Monday, June 15, 2009

PW's Starred Reviews

-- Publishers Weekly, 6/15/2009

Picture Books

All of Baby, Nose to Toes by Victoria Adler, illus. by Hiroe Nakata. Dial, $14.99 (32p) ISBN 978-0-8037-3217-9

As infectious as a baby's first smile, this celebratory book will enchant any family with a newborn to love. While ostensibly exploring a baby's anatomy, Adler's sunny poem and Nakata's ebullient watercolors demonstrate not only a baby's exploratory joy but also the palpable delight a baby brings to a family. The satisfyingly predictable pattern of verse lends itself to interactive hugs and tickles. A closeup illustration of the roly-poly baby (“Baby's got eyes,/ bright little eyes”) is followed by a page divided into four illustrations (“Round as pies eyes./ Just the right size eyes./ Like an owl—wise eyes./ Peeka-peeka-boo”). The question “Who loves baby's eyes?” (later asked about nose, ears, tummy, etc.) is answered at the turn of the page (“Me, I do.”) as Nakata shows the baby interacting with different family members. A final verse and spread featuring the whole clan—parents, grandparents, brother and even the dog—provides an adulatory conclusion. Although the book is recommended for those under age two, it is especially suitable as a new-baby present for any member of a warmhearted family. Up to age 2. (June)


Faith, Hope, and Ivy June by Phyllis Reynolds Naylor. Delacorte, $16.99 (288p) ISBN 978-0-385-73615-2

Newbery Medalist Naylor's (Shiloh) reflective, resonant novel shapes credible portraits of two Kentucky girls participating in a seventh-grade exchange program. Since her parents' house is too cramped, outspoken Ivy June lives nearby with her bighearted grandparents in aremote mountain hollow, with no indoor bathroom or phone. More reserved Catherine attends private school in Lexington, where she shares a rambling home with her family. In thoughtful, articulate journal entries interspersed with third-person chapters, the girls, who spend two weeks together with each family, share their initial expectations and subsequent impressions (“if Mammaw ever saw the stuff they put on our plates, she'd give it to a dog,” Ivy June writes about the cafeteria food). The bond between the girls strengthens when they simultaneously experience traumatic events (Ivy June's coal miner grandfather becomes trapped underground; Catherine's mother undergoes emergency heart surgery). Leaving the hollow, Catherine responds to a comment that she'll have a lot to tell when she arrives home: “To tell it's one thing.... To be here—that's something else.” Naylor's deft storytelling effortlessly transports readers to her Kentucky settings—and into two unexpectedly similar lives. Ages 9–12. (June)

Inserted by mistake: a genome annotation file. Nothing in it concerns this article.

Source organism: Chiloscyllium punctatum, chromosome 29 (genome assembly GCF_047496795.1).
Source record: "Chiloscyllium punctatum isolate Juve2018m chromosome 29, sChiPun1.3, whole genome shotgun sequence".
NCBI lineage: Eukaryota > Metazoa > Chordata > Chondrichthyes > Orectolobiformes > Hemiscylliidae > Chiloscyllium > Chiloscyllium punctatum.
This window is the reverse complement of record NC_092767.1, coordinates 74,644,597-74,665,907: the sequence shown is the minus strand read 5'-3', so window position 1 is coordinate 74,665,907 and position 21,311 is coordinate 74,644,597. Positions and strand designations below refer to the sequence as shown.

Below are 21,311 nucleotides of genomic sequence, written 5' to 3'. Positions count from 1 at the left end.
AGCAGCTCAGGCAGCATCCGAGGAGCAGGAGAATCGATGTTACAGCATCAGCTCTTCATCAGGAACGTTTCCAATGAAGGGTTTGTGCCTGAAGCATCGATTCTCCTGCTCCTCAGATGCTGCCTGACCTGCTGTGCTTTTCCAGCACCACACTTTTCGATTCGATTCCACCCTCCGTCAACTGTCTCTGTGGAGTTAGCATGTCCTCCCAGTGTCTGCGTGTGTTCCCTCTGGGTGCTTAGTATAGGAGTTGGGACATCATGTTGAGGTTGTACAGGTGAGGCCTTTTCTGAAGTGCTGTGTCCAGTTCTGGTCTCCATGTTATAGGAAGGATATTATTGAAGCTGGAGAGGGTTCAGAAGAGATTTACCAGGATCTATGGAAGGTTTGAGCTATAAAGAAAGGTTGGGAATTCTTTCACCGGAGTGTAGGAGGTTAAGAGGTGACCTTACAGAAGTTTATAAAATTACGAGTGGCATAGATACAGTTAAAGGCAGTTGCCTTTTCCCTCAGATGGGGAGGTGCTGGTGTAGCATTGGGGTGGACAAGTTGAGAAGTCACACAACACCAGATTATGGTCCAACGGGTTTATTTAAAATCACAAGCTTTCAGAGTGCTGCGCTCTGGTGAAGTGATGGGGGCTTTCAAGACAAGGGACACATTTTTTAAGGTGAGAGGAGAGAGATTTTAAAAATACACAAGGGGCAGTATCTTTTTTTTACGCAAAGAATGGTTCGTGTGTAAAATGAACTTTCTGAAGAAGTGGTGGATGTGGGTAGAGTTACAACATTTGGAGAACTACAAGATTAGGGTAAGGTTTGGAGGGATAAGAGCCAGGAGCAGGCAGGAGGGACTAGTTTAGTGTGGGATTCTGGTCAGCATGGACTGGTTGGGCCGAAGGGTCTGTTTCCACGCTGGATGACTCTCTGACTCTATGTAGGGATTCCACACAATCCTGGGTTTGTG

The Morgue and Me by John C. Ford. Viking, $17.99 (320p) ISBN 978-0-670-01096-7

Ford's dark and stellar debut, which nicely updates many classic mystery tropes, tells the story of high school valedictorian Christopher Newell, who takes a summer job at the hospital morgue before heading to college. Naturally, he stumbles across something he shouldn't—$15,000 in cash and a dead body that the medical examiner has ruled a suicide, even though the body had been shot five times in the torso. Certain that the medical examiner and the sheriff are connected, Christopher starts to investigate alongside Tina, a sexy young reporter for the local paper. The plot covers a wide range of characters, including Christopher's ex-neighbor (and crush), Julia; her police officer older brother, Tim; the town's mayor and his daughter; and Christopher's best friend, Mike, an amateur bookie. Christopher and Tina uncover interlocking mysteries involving blackmail, corruption and murder, which span years of the town's history. Ford spins a tale that's complex but not confusing, never whitewashing some of the harsher crimes people commit. The result is a story that holds its own as a mainstream mystery as well as a teen novel. Ages 12–up. (June)

Congratulations to these authors!

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